This page contains a Flash digital edition of a book.
PAINT & POWDER COATING PRODUCTS & PROCESSES


Quality and Consistency can be Quick


An introduction to die cut masks by John D. Gill Masking is generally


an after thought and it’s rare we allocate time in the production cycle for masking parts.


So it should be no surprise when the


masking becomes the


bottleneck and is blamed for slow production and inconsistent product.


Most paint or powder shops have a bench in the corner that is the masking area. Typically it’s full of numerous adhesive tapes, scalpels, knives, cutting boards, hammers and punches. When a job needs masking it’s taken to the bench and masking tape is punched, cut, torn and then applied to the part and cut to shape with a knife. This whole masking process can take a number of hours depending on the complexity and quantity of parts to be masked and as this process is done by hand, each masked part may be slightly different.


There is a better way. Good masks can be produced effectively and can incorporate a range of features that will reduce your masking time and bring consistency to your process and final product.


Typical masking bench.


For anyone who wants to eliminate those hours spent hand punching adhesive tape or trimming around parts with knives, the solution is available now in the form of die cut masks from your masking supply company.


Die cut masks are pre-cut adhesive shapes that can


be removed from the roll and stuck on the part. They can be manufactured from the same types of tape that you are using now and can be supplied in a format and quantity to suit your production needs. Die cut masks will reduce your overall masking time and bring consistency to your painted products.


All the major masking and protection companies can supply die cut masks for you. In some cases there is no tooling charge and with todays technology they can be turned around quickly. Most masking supply companies carry a range of standard shapes such as discs, rectangles and


42 SURFACE WORLD February 2014


squares cut from their most common masking tapes. But they are also capable of producing custom shapes and sizes to suit your needs.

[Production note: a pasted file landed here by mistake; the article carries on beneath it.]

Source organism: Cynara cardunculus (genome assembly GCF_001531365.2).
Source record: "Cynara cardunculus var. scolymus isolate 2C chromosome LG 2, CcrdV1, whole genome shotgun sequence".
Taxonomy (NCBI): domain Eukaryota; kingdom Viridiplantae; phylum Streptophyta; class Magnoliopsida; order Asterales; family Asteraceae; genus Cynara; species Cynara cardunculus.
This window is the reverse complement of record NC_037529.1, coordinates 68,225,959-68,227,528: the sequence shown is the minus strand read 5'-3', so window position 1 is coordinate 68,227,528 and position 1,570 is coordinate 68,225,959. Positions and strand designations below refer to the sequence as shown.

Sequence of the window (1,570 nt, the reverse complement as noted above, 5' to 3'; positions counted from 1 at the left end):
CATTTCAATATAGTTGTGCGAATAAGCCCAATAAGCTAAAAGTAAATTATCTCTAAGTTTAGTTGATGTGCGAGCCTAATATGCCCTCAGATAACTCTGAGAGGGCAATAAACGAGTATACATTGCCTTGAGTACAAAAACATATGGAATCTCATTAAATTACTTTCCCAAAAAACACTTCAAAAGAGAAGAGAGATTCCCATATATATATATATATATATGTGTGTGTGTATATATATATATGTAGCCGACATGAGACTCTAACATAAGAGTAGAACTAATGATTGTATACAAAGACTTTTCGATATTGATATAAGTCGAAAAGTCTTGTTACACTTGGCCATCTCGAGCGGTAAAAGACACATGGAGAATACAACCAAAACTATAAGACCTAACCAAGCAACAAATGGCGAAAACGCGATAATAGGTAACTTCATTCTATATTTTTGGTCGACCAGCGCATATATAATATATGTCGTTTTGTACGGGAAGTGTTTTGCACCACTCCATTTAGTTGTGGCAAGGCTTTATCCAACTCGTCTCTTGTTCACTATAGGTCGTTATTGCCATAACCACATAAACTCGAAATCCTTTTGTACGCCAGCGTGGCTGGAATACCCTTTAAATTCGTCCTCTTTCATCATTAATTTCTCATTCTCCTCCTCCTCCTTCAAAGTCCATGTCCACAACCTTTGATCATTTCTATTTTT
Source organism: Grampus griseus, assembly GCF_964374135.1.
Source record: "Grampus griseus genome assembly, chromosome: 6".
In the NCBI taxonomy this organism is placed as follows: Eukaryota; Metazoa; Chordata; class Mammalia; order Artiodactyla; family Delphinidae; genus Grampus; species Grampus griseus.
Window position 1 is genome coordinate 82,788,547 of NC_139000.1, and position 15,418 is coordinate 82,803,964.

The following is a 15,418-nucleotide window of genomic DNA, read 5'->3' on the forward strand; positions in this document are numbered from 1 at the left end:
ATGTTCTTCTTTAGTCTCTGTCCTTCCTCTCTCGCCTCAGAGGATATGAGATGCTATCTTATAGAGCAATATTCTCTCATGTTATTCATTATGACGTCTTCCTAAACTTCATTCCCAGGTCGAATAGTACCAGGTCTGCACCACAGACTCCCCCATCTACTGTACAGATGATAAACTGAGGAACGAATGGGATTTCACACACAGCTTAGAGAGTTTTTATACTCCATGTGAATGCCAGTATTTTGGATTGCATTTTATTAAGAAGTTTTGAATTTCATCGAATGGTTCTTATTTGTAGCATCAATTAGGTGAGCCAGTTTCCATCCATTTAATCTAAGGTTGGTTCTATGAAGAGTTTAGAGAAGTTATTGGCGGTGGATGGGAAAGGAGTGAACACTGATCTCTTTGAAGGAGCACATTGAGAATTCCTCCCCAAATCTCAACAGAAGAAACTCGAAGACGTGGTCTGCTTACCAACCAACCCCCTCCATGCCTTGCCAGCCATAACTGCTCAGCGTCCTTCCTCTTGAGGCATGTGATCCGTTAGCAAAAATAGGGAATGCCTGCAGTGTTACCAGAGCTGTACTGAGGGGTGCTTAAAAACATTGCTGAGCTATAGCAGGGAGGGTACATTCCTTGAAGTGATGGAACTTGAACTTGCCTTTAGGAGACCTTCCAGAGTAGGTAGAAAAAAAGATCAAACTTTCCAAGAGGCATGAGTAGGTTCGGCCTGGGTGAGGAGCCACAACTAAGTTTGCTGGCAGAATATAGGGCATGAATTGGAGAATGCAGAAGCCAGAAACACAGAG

Die cut masks can have a number of features that will increase the efficiency of both mask application and removal. Features such as tabs on the masks to help removal can save a tremendous amount of time; no more pushing a knife under the mask and scratching the painted surface or damaging the part as you remove the mask. Alignment marks can be put onto the masks to ensure the masked area is correctly spaced around a feature. Die cut masks can be designed to incorporate Poka-yoke to ensure the correct areas or elements are masked. For parts where a lot of areas need to be masked, die cut masks can be supplied in kit form, so the masker can be sure the component is masked correctly once all of the masks have been used. Those die cut kits can be laid out to be in the same orientation as the part and be identified with part numbers or work instruction details.


With the help of die cut masks there is no reason why you can’t reduce your process cycle time whilst increasing the quality and consistency of your final product.


John D. Gill is an Engineer with experience in masking and product protection throughout the UK, Europe and USA. He can be reached via Twitter @masking101


Die Cut Masks bring you quality and consistency follow us on Twitter @surfaceworldmag


Page 1  |  Page 2  |  Page 3  |  Page 4  |  Page 5  |  Page 6  |  Page 7  |  Page 8  |  Page 9  |  Page 10  |  Page 11  |  Page 12  |  Page 13  |  Page 14  |  Page 15  |  Page 16  |  Page 17  |  Page 18  |  Page 19  |  Page 20  |  Page 21  |  Page 22  |  Page 23  |  Page 24  |  Page 25  |  Page 26  |  Page 27  |  Page 28  |  Page 29  |  Page 30  |  Page 31  |  Page 32  |  Page 33  |  Page 34  |  Page 35  |  Page 36  |  Page 37  |  Page 38  |  Page 39  |  Page 40  |  Page 41  |  Page 42  |  Page 43  |  Page 44  |  Page 45  |  Page 46  |  Page 47  |  Page 48  |  Page 49  |  Page 50  |  Page 51  |  Page 52  |  Page 53  |  Page 54  |  Page 55  |  Page 56  |  Page 57  |  Page 58  |  Page 59  |  Page 60  |  Page 61  |  Page 62  |  Page 63  |  Page 64  |  Page 65  |  Page 66  |  Page 67  |  Page 68  |  Page 69  |  Page 70  |  Page 71  |  Page 72  |  Page 73  |  Page 74  |  Page 75  |  Page 76